Or one last metaphor: Punk as a Reformation. Once the first schism (Catholicism versus Protestantism = Old Wave versus New Wave) took place the way was opened for further disintegration: an endless succession of squabbling Protestant sects (that classic syndrome of Leftist factions fighting most acrimoniously with those closest to themselves). The great dissensions that convulsed postpunk culture all through the 1978-1984 period covered in this book were a struggle over what to do with the demographic spoils of punk: the vast reservoirs of idealism and energy mobilized during 1976/77.
suspicious of art
John Lydon: "I hate art. I can't stand it." (NME 1978 Xmas issue Dec 23)
a Hugo Ball sound-poem into a tribal-disco dance track
"I Zimbra," the opening track on 1979’s Fear of Music
More information at http://en.wikipedia.org/wiki/Fluxus
renegade pop label ZTT... a snatch of Italian Futurist prose-poetry
Mountainous abuse heaped on Chuck Berry
Lydon complained to Mikal Gilmore, Rolling Stone, May 1, 1980: "If you really want to know, I think we failed...miserably...All I can say is that Public Image is everything the Sex Pistols were meant to be--a valid threat to rock & roll. In the end, the Pistols weren't any more threatening than retreaded Chuck Berry." Lydon in ZigZag Dec 1978: "I got pissed off listening to Steve [Jones] run through Chuck Berry riffs"
Paul Morley praised the first true product from the arty, Factory-worshipping Belgian label Les Disques du Crepuscule product—the now legendary cassette compilation From Brussels With Love—in NME's as follows: "The arrival of this thin tape from Belgium provides the reminder: rock 'n' roll is 25 years old and on the surface never more horrible. But deep down! My heart jumps the beat. Rock 'n' roll isn't really about staying power, or the ability to fill huge halls, or... Let's pretend that Chuck Berry never existed: that the first rock 'n' roll star was Schoenberg, the second James Brown, and that David Bowie was a properly bad nightmare. From Brussels With Love is the reminder—without really trying, without being obvious—that pop is modern poetry, is the sharpest, shiniest collection of experiences, is always something new." ["Let's pretend that Chuck Berry never existed: that the first rock 'n' roll star was Schoenberg" = the foundational thought that seeds ZTT a couple of years later]
Vic Godard, in Melody Maker 18-3-78: "It all went wrong with Chuck Berry, although he just happened to be a brilliant singer and songwriter as well. After this... disaster."
Frank Kogan, date unknown: "...I'm the guy who once said, "Chuck Berry sang 'Hail hail rock 'n' roll, deliver us from days of old,' and so now that rock 'n' roll is old it becomes rock 'n' roll's task to deliver us from rock 'n' roll."
Lydia Lunch once dismissed punk as "Chuck Berry on speed"
When I interviewed This Heat’s Charles Hayward, he talked about liking punk’s aggression but ultimately being unimpressed by its "Johnny B. Goode-ness". Or, finally, Wire, whose song "Pink Flag" was an attempt to rewrite "Johnny B. Goode" using only one chord. Colin Newman told Uncut in March 2006, "We wanted a form of 'rock'n'roll' minus the 'roll'. I hate rock'n'roll. I hate Elvis Presley. To me, as someone who grew up in the '60s, it’s depressing, black-and-white music."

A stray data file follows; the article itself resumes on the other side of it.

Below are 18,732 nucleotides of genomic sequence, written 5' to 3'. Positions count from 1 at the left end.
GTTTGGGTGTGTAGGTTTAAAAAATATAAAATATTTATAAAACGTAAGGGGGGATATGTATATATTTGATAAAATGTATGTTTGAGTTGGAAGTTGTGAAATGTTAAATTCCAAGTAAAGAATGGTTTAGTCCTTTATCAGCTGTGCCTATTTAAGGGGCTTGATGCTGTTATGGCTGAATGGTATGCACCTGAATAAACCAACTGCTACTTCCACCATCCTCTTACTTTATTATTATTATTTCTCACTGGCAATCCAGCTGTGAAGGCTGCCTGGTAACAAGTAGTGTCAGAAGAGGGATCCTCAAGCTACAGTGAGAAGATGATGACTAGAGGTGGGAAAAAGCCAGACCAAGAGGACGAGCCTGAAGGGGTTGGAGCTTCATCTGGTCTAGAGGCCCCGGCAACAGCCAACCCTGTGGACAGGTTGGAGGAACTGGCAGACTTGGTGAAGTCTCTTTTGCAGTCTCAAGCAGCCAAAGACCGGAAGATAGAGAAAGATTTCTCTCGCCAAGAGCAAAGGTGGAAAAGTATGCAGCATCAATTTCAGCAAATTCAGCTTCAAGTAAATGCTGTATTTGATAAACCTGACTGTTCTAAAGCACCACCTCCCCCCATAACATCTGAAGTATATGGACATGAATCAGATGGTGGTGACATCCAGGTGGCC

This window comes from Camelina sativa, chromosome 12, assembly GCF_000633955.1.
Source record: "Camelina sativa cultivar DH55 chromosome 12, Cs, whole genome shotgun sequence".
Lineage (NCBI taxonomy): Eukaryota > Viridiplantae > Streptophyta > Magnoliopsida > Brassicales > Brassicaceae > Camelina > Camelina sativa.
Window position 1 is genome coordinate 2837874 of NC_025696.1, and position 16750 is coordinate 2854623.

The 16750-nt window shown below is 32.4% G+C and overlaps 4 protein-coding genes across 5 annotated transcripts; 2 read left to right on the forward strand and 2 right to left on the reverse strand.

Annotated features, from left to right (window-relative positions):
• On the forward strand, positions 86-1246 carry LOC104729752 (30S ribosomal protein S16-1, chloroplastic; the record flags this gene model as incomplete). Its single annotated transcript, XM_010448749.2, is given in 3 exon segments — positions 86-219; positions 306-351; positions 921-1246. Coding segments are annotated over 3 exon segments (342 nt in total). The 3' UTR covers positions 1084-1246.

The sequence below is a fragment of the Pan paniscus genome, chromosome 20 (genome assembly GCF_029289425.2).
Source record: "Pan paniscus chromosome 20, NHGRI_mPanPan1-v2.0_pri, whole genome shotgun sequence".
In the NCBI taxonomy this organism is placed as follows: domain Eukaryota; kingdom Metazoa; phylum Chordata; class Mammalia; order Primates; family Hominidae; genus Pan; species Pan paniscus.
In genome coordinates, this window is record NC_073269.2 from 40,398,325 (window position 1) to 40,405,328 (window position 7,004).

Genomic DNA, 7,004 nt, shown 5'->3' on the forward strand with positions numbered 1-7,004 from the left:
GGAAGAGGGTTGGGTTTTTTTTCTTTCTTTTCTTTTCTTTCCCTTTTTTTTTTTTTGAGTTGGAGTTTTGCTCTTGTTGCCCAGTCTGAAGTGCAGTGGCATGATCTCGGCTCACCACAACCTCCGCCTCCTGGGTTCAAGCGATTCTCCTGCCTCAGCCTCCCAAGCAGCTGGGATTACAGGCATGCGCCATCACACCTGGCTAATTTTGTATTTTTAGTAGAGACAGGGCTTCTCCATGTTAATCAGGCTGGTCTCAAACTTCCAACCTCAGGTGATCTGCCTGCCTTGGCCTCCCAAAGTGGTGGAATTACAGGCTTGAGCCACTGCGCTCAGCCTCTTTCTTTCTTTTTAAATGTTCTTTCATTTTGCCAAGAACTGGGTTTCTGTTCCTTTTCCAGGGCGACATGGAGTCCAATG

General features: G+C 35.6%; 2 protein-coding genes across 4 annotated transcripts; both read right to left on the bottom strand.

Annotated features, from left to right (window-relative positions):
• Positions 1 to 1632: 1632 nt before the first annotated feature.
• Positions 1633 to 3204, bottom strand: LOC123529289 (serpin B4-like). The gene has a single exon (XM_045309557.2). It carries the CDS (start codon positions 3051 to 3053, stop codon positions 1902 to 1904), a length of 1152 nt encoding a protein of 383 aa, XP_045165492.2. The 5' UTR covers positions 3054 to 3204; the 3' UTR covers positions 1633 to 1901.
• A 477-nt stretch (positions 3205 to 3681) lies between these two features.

—unattributed Cabaret Voltaire quote. NME, 11/29/80.
Guitar innovators… brittle spikiness
Traditional effects like fuzztone and wah-wah were generally replaced by more modern-sounding treatments—the glassy textures and glossy "artificial" colors produced by flange, echoplex, delay, sustain...
Innovative things with structure
Other groups bypassed traditional riff structures and verse/chorus/middle eight by favoring a drone-based trance-inducing monotony sourced in Velvet Underground and their Krautrock successors such as Neu! and Can
"geometric jerky quickstep"
—NME, Sept 2 1978. Ultravox feature by Miles.
Wonder if he meant to write "quirkstep"?
The bass… hitherto inconspicuous supportive role
Obviously there were a number of exceptions to this, star bassists—Jack Bruce, Paul McCartney, Geezer Butler, John Paul Jones, John McVie. But in most hard rock (glam, metal, punk) the bass just unites with the rhythm guitar in the riff, or does a kind of subliminal bolstering thing adding heft and momentum to the rhythm-drive. This was especially the case with punk rock—how many punk rock basslines can you remember? The bass is designed not to be consciously heard but felt. If you actually listen to what the bass is doing in punk songs, with a sort of after-the-historical-fact added-on postpunk bass-consciousness, the B-lines are often quite pleasing in a droning modal repetitive way, but for the most part you don't listen to it with any kind of focus, and you’re not meant to. You might say the definition of postpunk is the bassline as promiment hook or lead melodic voice: a line running from Pere Ubu to Joy Division to Goth on one axis, and the Czukay-meets-reggae line of PiL etc on the other. Before postpunk, rock bass was also generally really low in the mix, and that changed.
playing catch-up with the innovations of Sly Stone and James Brown
Or more precisely their bassists: Larry Graham, inventor of slap bass, with Sly and the Family Stone; and Charles Sherrell and Bootsy Collins with JB
perverted disco…. avant-funk
One little mystery that occurred to me only after finishing the book: postpunk bands embracing funk and disco was considered a big deal, a radical move. Yet before and during punk many Old Wave bands from the "rock establishment" had dabbled in funk and disco: Led Zeppelin copping James Brown on "The Crunge", The Rolling Stones going disco with "Miss You" in 1978 (pipping Gang of Four, PiL and Pop Group to the post!) and later in 1980 with "Emotional Rescue"; Robert Palmer's 1974 album Sneakin' Sally Through Alley was recorded with The Meters in New Orleans, John Martyn's music often veered into thickly-textured funk (Solid Air’s "I’d Rather Be The Devil" from 1972, much of 1977's One World) . There was also a funk feel in songs by groups like Free ("All Right Now"), Little Feat ("Rock and Roll Doctor") and James Gang ("Funk #49"), while Foghat, of all people, featured slap-bass on their boogie hit "Slowride". Even things like Rod Stewart’s "D’Ya Think It’s Sexy" figure, its walking disco bassline very similar to the one that got Orange Juice plaudits on "Falling and Laughing" a few years later.